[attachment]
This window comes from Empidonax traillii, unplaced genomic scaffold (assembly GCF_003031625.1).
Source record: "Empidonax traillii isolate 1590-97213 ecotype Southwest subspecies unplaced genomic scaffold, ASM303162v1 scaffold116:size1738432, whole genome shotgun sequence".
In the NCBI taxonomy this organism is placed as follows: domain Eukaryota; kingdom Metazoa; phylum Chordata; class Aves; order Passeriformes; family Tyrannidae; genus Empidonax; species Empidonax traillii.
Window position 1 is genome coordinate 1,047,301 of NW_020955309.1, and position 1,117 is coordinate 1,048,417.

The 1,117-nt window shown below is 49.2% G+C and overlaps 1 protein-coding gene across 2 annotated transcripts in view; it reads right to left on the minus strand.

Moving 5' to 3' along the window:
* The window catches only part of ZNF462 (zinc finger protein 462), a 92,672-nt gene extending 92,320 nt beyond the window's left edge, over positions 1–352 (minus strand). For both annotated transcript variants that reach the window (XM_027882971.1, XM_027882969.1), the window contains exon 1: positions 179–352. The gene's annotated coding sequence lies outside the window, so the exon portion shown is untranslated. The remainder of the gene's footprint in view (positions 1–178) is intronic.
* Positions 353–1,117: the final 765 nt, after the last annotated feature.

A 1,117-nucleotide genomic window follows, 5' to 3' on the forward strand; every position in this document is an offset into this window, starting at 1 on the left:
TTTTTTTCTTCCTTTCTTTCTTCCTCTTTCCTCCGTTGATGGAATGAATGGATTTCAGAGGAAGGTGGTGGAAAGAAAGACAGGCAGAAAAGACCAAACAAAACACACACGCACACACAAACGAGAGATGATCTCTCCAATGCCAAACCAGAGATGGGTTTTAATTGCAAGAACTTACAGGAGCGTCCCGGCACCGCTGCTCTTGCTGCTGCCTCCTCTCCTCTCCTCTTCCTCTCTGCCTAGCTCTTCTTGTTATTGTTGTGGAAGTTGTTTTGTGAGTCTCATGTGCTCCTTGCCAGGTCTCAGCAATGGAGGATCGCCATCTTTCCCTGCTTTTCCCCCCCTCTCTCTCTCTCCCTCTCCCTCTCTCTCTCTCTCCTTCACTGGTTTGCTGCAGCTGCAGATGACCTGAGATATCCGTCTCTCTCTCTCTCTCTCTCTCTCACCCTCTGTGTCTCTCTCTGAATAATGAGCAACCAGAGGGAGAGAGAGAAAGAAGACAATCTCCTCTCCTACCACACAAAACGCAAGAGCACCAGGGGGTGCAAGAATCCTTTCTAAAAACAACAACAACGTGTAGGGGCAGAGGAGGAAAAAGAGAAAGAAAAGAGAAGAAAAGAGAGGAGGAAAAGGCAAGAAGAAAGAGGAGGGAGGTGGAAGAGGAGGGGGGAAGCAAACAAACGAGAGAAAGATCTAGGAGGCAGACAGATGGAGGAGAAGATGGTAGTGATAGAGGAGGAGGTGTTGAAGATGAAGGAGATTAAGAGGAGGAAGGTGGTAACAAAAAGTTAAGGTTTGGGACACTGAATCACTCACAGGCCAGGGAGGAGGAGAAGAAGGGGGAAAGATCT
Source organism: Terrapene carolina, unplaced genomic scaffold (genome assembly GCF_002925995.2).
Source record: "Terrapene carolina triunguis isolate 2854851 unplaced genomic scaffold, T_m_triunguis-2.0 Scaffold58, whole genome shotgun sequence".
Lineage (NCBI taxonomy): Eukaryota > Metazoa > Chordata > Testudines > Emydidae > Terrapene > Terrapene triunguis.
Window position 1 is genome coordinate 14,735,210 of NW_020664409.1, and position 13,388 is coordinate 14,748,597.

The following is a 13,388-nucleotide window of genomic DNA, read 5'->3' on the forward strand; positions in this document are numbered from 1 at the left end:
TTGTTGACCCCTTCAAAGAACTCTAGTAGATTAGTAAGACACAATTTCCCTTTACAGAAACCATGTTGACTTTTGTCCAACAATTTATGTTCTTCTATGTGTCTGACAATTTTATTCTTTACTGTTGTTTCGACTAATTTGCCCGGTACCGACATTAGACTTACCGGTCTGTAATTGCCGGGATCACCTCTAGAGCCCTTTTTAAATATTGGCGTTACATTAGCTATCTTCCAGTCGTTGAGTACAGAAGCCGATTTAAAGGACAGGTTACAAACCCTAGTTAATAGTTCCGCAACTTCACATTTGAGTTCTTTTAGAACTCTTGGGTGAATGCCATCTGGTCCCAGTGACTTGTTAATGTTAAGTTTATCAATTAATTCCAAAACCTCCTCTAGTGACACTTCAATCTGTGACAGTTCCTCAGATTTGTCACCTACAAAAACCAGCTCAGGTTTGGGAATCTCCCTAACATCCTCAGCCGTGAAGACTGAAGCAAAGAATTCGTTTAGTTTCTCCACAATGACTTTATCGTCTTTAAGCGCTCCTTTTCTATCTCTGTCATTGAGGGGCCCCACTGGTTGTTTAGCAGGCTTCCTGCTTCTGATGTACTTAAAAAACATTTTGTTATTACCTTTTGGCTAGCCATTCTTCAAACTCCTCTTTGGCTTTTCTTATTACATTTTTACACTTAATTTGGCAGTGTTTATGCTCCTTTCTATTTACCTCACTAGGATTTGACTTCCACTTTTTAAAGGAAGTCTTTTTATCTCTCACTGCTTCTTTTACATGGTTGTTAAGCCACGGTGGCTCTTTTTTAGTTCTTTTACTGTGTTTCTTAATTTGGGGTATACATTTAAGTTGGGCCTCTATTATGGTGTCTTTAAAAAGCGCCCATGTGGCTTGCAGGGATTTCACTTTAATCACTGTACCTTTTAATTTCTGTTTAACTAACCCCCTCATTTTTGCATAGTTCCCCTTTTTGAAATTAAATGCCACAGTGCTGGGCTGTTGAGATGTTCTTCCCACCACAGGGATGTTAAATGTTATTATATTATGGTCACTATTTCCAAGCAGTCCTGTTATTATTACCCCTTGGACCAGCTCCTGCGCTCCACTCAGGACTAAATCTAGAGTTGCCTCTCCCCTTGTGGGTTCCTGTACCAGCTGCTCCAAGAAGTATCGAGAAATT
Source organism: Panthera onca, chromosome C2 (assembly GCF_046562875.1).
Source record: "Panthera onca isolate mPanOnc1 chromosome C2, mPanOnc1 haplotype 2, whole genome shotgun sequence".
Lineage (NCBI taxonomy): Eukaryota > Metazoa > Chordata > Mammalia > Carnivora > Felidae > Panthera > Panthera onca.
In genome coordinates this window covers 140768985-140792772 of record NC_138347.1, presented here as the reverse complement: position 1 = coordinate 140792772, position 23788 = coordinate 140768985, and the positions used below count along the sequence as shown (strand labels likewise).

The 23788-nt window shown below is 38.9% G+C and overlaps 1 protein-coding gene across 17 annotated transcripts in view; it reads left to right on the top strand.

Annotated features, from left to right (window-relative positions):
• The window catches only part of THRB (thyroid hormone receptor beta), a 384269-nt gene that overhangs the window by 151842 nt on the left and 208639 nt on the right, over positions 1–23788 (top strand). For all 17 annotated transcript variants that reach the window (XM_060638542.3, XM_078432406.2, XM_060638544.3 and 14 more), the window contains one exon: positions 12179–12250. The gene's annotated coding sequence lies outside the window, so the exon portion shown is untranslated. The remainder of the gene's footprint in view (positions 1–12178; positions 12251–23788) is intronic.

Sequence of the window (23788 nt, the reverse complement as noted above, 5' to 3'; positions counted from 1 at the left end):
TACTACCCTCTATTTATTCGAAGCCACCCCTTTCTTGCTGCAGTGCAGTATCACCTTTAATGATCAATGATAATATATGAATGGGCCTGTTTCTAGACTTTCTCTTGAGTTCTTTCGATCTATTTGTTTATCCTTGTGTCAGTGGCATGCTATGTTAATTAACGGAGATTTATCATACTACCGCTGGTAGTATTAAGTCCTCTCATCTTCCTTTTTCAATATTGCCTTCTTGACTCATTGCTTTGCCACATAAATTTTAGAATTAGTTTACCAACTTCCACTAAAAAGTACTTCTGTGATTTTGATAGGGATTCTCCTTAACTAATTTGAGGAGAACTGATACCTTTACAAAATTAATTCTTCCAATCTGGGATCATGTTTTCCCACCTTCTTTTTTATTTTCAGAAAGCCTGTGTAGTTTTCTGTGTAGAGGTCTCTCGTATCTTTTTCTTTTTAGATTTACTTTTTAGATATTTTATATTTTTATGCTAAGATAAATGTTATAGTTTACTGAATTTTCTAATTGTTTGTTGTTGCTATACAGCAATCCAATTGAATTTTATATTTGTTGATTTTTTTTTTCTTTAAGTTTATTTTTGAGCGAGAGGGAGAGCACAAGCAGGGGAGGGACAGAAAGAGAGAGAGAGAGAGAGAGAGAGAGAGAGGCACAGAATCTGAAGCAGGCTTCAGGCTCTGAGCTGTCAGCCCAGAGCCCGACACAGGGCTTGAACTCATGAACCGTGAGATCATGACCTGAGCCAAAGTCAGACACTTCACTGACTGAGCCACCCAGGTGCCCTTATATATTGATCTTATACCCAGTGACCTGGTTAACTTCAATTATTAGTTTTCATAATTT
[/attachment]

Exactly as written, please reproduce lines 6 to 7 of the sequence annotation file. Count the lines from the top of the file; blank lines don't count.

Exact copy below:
Moving 5' to 3' along the window:
* The window catches only part of ZNF462 (zinc finger protein 462), a 92,672-nt gene extending 92,320 nt beyond the window's left edge, over positions 1–352 (minus strand). For both annotated transcript variants that reach the window (XM_027882971.1, XM_027882969.1), the window contains exon 1: positions 179–352. The gene's annotated coding sequence lies outside the window, so the exon portion shown is untranslated. The remainder of the gene's footprint in view (positions 1–178) is intronic.